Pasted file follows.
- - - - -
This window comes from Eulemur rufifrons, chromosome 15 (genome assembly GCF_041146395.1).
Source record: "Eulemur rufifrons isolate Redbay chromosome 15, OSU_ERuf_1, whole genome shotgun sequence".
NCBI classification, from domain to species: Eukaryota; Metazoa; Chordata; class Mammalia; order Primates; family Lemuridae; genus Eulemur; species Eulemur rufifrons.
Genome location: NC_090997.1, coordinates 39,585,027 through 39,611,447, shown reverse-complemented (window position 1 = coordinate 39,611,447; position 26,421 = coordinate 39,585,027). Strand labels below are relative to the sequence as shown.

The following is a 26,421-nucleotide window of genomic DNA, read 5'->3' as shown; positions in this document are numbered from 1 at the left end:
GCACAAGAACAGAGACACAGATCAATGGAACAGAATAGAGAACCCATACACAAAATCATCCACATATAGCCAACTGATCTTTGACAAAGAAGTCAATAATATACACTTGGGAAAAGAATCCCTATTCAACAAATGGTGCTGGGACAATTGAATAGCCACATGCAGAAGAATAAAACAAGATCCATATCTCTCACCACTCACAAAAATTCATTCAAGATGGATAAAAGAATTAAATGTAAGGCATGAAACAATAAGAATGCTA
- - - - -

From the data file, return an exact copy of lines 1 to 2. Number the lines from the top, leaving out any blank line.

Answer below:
This window comes from Eulemur rufifrons, chromosome 15 (genome assembly GCF_041146395.1).
Source record: "Eulemur rufifrons isolate Redbay chromosome 15, OSU_ERuf_1, whole genome shotgun sequence".